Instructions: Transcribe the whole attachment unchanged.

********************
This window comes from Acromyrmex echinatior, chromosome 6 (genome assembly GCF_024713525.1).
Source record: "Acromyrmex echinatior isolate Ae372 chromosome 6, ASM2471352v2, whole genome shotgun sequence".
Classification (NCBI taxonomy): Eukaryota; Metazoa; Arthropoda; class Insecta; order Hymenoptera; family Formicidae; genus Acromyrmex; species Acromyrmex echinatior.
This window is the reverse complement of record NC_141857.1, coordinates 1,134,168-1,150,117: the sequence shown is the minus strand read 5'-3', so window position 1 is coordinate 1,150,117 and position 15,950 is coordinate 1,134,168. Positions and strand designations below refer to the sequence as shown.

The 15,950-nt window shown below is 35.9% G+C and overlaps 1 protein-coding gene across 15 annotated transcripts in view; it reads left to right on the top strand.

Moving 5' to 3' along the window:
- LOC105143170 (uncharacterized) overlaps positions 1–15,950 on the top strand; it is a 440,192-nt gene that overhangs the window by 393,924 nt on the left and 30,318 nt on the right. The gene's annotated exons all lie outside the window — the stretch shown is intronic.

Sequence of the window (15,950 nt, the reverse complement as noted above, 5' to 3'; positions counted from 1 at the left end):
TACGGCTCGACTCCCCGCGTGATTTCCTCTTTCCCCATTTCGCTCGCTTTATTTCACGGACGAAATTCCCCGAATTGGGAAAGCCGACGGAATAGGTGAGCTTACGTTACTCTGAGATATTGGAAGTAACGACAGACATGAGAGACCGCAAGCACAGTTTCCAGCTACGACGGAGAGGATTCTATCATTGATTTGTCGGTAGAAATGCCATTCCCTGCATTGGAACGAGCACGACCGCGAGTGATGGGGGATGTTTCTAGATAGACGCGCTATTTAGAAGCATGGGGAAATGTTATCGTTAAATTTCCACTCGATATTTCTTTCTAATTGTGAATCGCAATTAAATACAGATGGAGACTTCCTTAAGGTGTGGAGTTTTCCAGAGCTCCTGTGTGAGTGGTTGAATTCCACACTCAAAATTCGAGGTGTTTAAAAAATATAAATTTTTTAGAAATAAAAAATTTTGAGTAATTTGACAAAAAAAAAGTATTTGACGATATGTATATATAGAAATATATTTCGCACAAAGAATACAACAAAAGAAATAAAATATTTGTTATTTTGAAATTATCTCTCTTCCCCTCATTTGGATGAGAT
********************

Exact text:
This window comes from Acromyrmex echinatior, chromosome 6 (genome assembly GCF_024713525.1).
Source record: "Acromyrmex echinatior isolate Ae372 chromosome 6, ASM2471352v2, whole genome shotgun sequence".
Classification (NCBI taxonomy): Eukaryota; Metazoa; Arthropoda; class Insecta; order Hymenoptera; family Formicidae; genus Acromyrmex; species Acromyrmex echinatior.
This window is the reverse complement of record NC_141857.1, coordinates 1,134,168-1,150,117: the sequence shown is the minus strand read 5'-3', so window position 1 is coordinate 1,150,117 and position 15,950 is coordinate 1,134,168. Positions and strand designations below refer to the sequence as shown.

The 15,950-nt window shown below is 35.9% G+C and overlaps 1 protein-coding gene across 15 annotated transcripts in view; it reads left to right on the top strand.

Moving 5' to 3' along the window:
- LOC105143170 (uncharacterized) overlaps positions 1–15,950 on the top strand; it is a 440,192-nt gene that overhangs the window by 393,924 nt on the left and 30,318 nt on the right. The gene's annotated exons all lie outside the window — the stretch shown is intronic.

Sequence of the window (15,950 nt, the reverse complement as noted above, 5' to 3'; positions counted from 1 at the left end):
TACGGCTCGACTCCCCGCGTGATTTCCTCTTTCCCCATTTCGCTCGCTTTATTTCACGGACGAAATTCCCCGAATTGGGAAAGCCGACGGAATAGGTGAGCTTACGTTACTCTGAGATATTGGAAGTAACGACAGACATGAGAGACCGCAAGCACAGTTTCCAGCTACGACGGAGAGGATTCTATCATTGATTTGTCGGTAGAAATGCCATTCCCTGCATTGGAACGAGCACGACCGCGAGTGATGGGGGATGTTTCTAGATAGACGCGCTATTTAGAAGCATGGGGAAATGTTATCGTTAAATTTCCACTCGATATTTCTTTCTAATTGTGAATCGCAATTAAATACAGATGGAGACTTCCTTAAGGTGTGGAGTTTTCCAGAGCTCCTGTGTGAGTGGTTGAATTCCACACTCAAAATTCGAGGTGTTTAAAAAATATAAATTTTTTAGAAATAAAAAATTTTGAGTAATTTGACAAAAAAAAAGTATTTGACGATATGTATATATAGAAATATATTTCGCACAAAGAATACAACAAAAGAAATAAAATATTTGTTATTTTGAAATTATCTCTCTTCCCCTCATTTGGATGAGAT